Aristotle’s third argument is the one that is most problematic. He asserts that individuals do not belong to themselves but rather to the state and therefore the state has the duty to educate the children. For if each individual belongs to the state in the way Aristotle suggests, it is difficult to see just where the rights of the citizens and the rights of the states begin or end. No doubt, Aristotle has in mind a Polis where each citizen is like-minded with regard to ends of humanity and so will therefore agree on the education of the children. So again we may be comparing apples to oranges by comparing what Aristotle has in mind with the programs of today’s public education. For what exactly is to happen if the Polis mis-educates or under-educates the children? Is the parent simply to bow to the power of the Polis? If, on the other hand, it is the responsibility of the parent either to educate or to ensure that their children receive an education, then the rights of the parents trump the rights of the Polis.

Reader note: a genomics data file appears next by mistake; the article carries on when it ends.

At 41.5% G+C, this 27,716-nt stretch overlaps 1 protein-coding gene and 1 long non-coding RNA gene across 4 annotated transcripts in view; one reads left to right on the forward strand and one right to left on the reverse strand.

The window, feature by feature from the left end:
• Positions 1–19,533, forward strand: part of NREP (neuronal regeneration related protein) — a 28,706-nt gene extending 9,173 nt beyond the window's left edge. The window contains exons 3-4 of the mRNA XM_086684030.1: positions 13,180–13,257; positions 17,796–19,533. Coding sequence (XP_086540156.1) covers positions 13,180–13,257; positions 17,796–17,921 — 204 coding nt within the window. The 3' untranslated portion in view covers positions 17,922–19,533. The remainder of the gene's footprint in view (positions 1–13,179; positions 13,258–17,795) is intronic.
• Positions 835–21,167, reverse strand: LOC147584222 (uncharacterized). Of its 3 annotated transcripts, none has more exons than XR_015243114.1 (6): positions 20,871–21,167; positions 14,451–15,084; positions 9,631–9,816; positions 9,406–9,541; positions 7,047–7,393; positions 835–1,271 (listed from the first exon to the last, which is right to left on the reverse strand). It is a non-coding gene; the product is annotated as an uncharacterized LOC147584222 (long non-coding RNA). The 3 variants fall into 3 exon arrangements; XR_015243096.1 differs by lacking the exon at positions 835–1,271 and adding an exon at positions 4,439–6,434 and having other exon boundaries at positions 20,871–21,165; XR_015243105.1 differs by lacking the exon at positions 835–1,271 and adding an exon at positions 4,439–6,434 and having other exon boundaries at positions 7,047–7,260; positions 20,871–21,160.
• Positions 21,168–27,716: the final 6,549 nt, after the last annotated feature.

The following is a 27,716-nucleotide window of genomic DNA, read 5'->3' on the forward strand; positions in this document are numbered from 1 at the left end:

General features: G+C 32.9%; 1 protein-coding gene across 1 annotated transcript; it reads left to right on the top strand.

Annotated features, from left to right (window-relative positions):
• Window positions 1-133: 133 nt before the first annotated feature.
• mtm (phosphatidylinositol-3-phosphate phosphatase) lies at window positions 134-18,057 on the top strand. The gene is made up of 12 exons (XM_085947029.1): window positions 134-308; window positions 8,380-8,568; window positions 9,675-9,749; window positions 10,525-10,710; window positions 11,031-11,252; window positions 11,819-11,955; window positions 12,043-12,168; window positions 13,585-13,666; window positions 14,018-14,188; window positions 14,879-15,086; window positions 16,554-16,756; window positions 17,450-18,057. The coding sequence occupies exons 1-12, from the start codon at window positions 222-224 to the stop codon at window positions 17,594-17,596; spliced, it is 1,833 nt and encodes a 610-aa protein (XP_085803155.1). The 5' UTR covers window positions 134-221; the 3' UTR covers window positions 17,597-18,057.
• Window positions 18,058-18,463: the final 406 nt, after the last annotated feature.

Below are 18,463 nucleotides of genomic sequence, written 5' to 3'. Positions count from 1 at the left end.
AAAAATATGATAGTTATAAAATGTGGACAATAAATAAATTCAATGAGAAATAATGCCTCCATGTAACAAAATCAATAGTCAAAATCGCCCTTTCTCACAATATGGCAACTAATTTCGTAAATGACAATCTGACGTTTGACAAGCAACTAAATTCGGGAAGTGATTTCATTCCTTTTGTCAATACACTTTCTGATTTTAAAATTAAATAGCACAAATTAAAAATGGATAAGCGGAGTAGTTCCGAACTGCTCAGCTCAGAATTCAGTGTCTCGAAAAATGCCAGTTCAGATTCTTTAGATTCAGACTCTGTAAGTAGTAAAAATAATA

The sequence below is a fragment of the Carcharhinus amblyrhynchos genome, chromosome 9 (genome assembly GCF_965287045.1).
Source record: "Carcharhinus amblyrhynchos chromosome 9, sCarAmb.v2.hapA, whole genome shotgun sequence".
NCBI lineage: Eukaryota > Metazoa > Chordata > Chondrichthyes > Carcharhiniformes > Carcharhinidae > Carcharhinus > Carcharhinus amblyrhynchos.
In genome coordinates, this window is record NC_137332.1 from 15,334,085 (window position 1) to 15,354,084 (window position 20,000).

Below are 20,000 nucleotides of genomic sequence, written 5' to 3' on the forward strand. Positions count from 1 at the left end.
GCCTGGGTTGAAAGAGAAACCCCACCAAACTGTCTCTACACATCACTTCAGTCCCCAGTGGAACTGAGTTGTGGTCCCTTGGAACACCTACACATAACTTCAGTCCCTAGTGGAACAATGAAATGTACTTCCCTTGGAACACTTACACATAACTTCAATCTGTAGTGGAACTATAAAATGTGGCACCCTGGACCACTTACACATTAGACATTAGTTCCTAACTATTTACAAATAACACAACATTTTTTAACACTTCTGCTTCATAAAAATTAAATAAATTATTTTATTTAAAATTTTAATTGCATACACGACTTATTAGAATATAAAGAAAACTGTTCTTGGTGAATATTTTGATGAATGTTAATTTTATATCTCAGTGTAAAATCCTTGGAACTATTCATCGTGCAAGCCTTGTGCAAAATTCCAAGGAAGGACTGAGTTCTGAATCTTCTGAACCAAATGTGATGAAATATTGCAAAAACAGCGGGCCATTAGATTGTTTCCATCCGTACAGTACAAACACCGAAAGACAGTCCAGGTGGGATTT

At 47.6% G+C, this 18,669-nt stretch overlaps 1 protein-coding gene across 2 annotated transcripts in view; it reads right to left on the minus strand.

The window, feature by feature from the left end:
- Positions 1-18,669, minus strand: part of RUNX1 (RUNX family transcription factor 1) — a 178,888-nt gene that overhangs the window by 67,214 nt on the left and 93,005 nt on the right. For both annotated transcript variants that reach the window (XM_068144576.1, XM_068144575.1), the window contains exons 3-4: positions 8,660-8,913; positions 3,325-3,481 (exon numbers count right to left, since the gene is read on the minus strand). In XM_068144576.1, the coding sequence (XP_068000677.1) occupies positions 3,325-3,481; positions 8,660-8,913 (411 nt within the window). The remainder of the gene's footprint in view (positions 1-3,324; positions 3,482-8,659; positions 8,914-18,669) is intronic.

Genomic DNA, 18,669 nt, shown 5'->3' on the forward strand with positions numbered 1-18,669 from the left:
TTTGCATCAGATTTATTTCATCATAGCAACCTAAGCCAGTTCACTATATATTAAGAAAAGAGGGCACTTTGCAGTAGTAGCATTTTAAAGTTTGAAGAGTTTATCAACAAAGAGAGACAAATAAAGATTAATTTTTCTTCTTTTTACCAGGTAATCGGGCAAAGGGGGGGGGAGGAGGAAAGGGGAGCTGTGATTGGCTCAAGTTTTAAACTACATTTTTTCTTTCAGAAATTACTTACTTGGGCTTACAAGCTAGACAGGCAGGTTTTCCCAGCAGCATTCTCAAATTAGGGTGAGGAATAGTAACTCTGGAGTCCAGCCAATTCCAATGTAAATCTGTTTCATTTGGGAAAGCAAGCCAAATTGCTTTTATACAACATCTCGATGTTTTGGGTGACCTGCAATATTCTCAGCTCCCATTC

Much more could and needs to be explored on this issue. The conclusion of this analysis shows that, indeed, the Polis does have an interest in the education of children, but that this education does not necessarily come from the Polis itself. A further argument needs to be explored, which is beyond the scope of this post, whether it is primarily the duty of the parent to educate the child. For if this is the case, it will have a dramatic effect on the nature and manner of this education in the Polis.


Leave a Reply

Fill in your details below or click an icon to log in: Logo

You are commenting using your account. Log Out / Change )

Twitter picture

You are commenting using your Twitter account. Log Out / Change )

Facebook photo

You are commenting using your Facebook account. Log Out / Change )

Google+ photo

You are commenting using your Google+ account. Log Out / Change )

Connecting to %s